Grant sought to pay consultant for downtowns marketing plan

November 16, 1993|By Amy L. Miller | Amy L. Miller,Staff Writer

Carroll County's eight municipalities will have another advocate for downtown renewal if the state approves a $20,000 Maryland Main Street Improvement Grant for consulting services.

Yesterday, the county commissioners agreed to apply for the grant, which will pay part of a $50,000 salary for a proposed full-time consultant to devise a general marketing plan for all Carroll County's downtown areas.

The completed plan would include specific suggestions on attracting businesses and customers to the individual municipalities.

County mayors, particularly Mayor Kenneth W. Clark of Sykesville, requested the additional support at their quarterly meeting with Carroll County officials last week.

"Each town has its own attributes that it will want to promote,"

said William E. Jenne, Carroll County's economic development administrator. "This will be a liaison to help each municipality market itself."

County money will cover $22,000 of the pay, and the county will provide in-kind services for the one-year job. Municipalities will divide the remaining $8,000, Mr. Jenne said. The grant requires a dollar-for-dollar match from local sources, he said.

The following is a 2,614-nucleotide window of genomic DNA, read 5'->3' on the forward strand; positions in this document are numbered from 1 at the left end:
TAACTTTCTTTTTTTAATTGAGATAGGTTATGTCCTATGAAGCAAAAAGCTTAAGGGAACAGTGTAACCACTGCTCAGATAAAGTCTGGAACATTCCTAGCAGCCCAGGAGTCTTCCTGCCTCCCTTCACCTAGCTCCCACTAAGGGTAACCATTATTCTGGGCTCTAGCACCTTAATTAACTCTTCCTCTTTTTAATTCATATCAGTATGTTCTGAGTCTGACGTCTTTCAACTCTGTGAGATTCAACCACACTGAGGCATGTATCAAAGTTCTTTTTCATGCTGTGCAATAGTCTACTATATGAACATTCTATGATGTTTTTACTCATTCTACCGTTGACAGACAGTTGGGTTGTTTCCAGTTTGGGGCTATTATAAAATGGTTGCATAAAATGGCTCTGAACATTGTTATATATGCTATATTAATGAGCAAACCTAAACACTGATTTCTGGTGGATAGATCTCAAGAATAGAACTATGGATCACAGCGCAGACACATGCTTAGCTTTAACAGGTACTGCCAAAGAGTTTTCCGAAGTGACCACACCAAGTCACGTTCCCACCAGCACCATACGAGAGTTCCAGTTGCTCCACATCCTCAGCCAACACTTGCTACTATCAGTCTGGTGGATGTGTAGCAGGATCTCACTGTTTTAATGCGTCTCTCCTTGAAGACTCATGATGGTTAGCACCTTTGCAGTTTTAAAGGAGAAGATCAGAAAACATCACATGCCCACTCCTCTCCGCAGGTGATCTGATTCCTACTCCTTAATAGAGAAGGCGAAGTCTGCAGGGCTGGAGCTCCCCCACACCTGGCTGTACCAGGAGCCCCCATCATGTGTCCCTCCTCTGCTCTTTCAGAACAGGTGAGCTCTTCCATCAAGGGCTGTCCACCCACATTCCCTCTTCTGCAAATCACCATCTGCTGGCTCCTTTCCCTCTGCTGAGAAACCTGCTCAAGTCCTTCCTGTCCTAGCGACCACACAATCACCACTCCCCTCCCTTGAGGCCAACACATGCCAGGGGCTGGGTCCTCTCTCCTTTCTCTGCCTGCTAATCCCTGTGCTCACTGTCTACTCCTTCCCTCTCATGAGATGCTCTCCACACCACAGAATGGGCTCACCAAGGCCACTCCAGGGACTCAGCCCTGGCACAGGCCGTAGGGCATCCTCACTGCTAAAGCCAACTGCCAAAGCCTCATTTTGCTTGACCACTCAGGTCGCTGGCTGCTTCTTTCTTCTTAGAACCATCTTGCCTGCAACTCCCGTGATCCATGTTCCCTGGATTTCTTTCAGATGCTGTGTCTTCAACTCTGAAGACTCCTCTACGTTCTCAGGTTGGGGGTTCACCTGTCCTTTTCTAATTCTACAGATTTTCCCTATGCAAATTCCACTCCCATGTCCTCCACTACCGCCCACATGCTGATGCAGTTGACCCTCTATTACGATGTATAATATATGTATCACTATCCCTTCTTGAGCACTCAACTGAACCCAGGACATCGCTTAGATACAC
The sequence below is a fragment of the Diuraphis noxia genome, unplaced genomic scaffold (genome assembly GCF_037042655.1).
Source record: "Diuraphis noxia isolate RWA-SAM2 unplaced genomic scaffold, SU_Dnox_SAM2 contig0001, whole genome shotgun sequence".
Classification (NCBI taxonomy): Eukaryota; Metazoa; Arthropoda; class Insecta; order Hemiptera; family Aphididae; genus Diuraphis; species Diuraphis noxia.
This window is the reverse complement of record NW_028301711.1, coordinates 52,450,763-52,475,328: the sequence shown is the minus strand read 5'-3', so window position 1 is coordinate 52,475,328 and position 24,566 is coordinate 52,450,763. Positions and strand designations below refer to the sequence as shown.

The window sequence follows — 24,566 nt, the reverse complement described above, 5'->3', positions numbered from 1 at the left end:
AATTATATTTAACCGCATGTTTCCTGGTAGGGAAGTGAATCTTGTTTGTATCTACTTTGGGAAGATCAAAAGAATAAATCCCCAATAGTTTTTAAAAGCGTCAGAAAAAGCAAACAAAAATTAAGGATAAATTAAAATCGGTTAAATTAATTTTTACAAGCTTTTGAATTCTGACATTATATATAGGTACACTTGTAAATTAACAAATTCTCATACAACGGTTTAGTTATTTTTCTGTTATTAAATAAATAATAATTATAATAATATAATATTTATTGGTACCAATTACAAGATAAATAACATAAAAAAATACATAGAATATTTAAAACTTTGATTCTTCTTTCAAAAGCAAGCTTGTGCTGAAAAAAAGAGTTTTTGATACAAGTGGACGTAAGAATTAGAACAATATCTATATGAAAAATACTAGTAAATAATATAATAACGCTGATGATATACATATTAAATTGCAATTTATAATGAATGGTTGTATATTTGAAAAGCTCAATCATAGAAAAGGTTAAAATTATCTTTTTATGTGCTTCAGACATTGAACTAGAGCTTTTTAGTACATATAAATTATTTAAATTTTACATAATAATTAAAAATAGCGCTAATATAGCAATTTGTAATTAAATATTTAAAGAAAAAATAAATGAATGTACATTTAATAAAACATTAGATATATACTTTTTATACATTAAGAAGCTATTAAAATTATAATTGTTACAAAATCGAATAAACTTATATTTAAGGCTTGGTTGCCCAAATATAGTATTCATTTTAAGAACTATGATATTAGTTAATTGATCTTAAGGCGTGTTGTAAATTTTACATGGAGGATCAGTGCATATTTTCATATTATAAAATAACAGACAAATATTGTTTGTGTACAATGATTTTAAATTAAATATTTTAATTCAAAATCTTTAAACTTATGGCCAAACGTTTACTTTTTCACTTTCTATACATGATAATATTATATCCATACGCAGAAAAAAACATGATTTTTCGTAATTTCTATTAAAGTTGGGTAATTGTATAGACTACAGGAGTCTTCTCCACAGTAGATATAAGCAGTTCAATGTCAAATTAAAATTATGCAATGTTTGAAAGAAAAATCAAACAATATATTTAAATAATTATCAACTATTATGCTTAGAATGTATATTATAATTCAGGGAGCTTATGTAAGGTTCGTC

"The Economic Development Commission tends to focus on industrial development," said Robert A. "Max" Bair, the commissioners' administrative assistant. "We don't have the capabilities in-house to do this type of thing."

County officials will know next spring whether they won the grant, for which the application deadline was yesterday, said county grants analyst Michille Hyde. If approved, the position would be part of the fiscal year 1995 budget, which begins July 1.

"It's likely the award will be closer to $15,000," Ms. Hyde said. "A decision [whether or not to accept it] can be made at the time of the award, based on municipal support and the amount of the grant."

Initially, the county commissioners were reluctant to approve the application, wondering if the investment was worthwhile.

"I'm not against revitalizing the downtown areas," said Commissioner Julia W. Gouge. "How often I've sat in meetings at the town level where we talked about revitalization.

"They have to realize this is only a beginning; we're not going to hand them something on a plate. There needs to be lots of work lTC with this money and lots of cooperation with the council and staff to make this happen."

Mr. Jenne and Ms. Hyde assured the commissioners that municipal leaders realize how much work is ahead of them.

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